Writing as an act of liberation. Colm Tóibín, one of the the most distinguished English writers, talks about women, music, and his home in Ireland.
To Colm Tóibín, writing is "like music, in that it’s based on melody. It’s based on rhythm.” Before readers engage their intellect, he tells us in this exclusive interview, a deeper urge should entice them to turn the page - as if they were following a rhythm. Born in southeast Ireland in 1955, Colm Tóibín is one of the most celebrated English writers of our time. He lives in Ireland and the USA, and teaches at Columbia University in New York.
His novels, essays and plays have found wide acclaim. Four have been shortlisted for the coveted Booker Prize. His most popular novel to date, "Brooklyn” was even adapted for the silver screen. Nick Hornby wrote the screenplay for this touching story of a young girl who flees from economic hardship in Ireland and builds a new life in New York. ((FOTO - Brooklyn)) Much of his writing has autobiographical references. "Nora Webster” (2014) is a thinly veiled account of Tóibín’s own mother. The tale is set in the small town of Enniscorthy on the southeast coast of Ireland in County Wexford - right where Tóibín was born. Like the heroine of the novel, Toíbín’s mother also lost her husband. And like the heroine’s son, the author developed a stutter after his father’s death. The figures in Tóibín’s writing are mostly provincial, simple characters, which he brings to life with a uniquely insightful and delicate touch. He’s most accomplished in female portrayals. "I was brought up by women,” he says, "no matter what they said, it would be fascinating.” And so, the ambivalent relation between mothers and their sons is one of the main motifs in his work. The sons in his novels and collection of short fiction "Mothers and Sons” (2009) not only struggle with their relationship with their mothers, but also with metaphorical maternal institutions, with Ireland itself and the Catholic church. Many of his writings deal with rebelling against and fleeing from emotional and social constraints. Colm Tóibín actively pursues equal rights for homosexuals, and was one of the first to advocate same-sex marriage in Ireland.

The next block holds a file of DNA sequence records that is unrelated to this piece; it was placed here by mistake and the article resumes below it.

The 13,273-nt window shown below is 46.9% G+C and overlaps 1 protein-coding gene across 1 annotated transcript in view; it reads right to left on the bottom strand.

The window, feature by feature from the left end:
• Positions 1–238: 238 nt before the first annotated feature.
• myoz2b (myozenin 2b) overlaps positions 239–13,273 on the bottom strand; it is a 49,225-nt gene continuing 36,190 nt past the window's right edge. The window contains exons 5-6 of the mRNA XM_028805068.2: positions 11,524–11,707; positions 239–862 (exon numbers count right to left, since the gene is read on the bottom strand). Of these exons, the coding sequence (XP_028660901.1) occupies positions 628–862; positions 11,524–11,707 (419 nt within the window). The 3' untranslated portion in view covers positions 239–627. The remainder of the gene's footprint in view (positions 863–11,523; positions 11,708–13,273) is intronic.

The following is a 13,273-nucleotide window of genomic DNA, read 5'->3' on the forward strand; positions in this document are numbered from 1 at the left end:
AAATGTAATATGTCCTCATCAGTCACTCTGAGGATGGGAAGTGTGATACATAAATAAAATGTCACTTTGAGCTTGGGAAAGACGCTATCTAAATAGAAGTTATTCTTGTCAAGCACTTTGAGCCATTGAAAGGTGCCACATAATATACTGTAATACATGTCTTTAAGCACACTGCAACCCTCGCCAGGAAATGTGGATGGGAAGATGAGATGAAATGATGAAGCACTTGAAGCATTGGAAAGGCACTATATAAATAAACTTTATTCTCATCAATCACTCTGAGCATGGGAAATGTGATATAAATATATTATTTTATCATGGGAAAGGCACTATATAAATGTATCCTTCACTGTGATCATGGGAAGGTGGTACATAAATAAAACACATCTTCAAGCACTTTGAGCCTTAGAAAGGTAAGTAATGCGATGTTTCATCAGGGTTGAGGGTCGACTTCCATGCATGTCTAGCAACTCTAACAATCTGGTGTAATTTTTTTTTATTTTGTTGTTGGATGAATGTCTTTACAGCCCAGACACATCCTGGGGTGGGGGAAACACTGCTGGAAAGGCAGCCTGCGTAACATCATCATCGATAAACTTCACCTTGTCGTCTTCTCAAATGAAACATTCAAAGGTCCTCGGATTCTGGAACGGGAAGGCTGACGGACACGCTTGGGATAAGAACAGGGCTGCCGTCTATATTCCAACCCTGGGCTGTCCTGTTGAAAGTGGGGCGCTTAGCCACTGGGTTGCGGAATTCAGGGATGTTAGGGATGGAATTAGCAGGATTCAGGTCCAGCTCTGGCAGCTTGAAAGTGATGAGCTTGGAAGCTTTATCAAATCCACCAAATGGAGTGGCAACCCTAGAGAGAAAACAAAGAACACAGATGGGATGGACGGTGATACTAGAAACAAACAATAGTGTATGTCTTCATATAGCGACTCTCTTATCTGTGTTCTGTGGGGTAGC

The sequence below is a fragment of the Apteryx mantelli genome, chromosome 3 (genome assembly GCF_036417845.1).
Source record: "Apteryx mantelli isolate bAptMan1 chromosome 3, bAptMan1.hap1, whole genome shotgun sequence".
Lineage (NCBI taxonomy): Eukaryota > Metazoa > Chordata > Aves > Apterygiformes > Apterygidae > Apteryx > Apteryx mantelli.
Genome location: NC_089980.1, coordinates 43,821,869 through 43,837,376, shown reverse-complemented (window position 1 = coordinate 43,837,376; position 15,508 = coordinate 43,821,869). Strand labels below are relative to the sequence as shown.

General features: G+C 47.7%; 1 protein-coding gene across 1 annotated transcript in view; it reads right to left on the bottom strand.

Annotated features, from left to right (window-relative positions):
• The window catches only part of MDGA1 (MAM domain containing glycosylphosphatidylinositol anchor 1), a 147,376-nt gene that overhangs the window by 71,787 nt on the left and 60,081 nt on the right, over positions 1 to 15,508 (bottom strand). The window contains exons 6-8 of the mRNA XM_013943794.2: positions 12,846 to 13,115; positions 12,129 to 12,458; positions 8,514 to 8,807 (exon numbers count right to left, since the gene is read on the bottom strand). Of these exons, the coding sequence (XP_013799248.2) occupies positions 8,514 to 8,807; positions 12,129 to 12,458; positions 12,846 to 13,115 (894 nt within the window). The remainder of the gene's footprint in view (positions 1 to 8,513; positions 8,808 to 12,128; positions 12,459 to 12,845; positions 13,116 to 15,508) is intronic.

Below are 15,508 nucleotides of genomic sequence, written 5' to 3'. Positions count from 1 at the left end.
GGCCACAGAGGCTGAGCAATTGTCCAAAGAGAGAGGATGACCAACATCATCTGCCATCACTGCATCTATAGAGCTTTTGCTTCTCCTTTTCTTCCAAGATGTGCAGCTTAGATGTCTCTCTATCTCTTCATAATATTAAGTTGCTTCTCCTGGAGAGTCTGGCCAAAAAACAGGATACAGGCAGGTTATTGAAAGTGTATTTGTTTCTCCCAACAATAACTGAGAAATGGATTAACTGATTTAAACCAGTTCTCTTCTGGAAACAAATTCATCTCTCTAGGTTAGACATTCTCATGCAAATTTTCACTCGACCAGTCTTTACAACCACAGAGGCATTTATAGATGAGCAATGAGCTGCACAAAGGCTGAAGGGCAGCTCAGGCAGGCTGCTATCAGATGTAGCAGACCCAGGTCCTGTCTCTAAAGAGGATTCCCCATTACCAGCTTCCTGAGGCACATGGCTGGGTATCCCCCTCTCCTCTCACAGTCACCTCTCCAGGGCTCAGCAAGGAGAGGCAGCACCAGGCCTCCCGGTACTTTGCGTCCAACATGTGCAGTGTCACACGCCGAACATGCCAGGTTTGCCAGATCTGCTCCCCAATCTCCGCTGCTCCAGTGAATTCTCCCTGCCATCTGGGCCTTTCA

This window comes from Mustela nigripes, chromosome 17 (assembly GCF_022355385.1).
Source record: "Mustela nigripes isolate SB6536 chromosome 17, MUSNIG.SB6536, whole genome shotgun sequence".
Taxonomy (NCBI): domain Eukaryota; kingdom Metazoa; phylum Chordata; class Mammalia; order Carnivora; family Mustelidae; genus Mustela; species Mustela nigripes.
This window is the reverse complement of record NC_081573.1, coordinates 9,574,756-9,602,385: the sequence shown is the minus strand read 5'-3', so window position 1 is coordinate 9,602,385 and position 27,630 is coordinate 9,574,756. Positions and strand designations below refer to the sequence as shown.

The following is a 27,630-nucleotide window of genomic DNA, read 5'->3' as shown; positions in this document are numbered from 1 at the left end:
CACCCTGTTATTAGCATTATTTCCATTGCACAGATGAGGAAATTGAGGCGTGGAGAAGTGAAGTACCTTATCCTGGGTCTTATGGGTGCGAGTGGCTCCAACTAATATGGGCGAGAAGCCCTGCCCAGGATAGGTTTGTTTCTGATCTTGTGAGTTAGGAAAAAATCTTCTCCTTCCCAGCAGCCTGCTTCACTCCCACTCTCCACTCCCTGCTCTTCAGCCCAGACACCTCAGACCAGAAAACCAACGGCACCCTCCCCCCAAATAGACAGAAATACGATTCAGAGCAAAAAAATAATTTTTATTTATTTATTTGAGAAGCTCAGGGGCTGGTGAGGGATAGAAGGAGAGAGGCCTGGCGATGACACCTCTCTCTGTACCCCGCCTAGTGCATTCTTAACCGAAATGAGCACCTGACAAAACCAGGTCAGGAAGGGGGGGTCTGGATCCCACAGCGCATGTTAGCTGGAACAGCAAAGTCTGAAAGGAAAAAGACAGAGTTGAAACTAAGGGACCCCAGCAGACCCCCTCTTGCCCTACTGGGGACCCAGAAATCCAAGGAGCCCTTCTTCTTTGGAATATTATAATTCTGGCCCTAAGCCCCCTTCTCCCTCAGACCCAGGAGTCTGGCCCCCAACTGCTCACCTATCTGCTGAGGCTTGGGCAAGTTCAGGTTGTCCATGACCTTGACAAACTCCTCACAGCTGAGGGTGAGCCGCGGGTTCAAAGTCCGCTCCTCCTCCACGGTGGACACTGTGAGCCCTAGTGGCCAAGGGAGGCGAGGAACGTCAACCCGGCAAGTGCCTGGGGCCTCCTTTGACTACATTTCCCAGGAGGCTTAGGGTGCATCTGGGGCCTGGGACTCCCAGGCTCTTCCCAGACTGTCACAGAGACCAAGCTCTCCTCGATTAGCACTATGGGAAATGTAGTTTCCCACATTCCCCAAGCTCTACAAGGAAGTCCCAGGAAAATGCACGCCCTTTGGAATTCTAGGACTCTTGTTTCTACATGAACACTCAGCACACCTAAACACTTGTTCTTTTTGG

When asked why Ireland has brought forth so many great authors - James Joyce, Samuel Beckett, George Bernard Shaw, Seamus Heaney - despite having fewer than 5 million inhabitants, Colm Tóibín’s reply is as delightfully straightforward as his writing: "The only way out of poverty was education. And the only way to education was literacy. So literacy became a sort of fetish in poor families. Books, reading, and writing.” Art.21 meets a great author and a deeply likable individual: Colm Tóibín.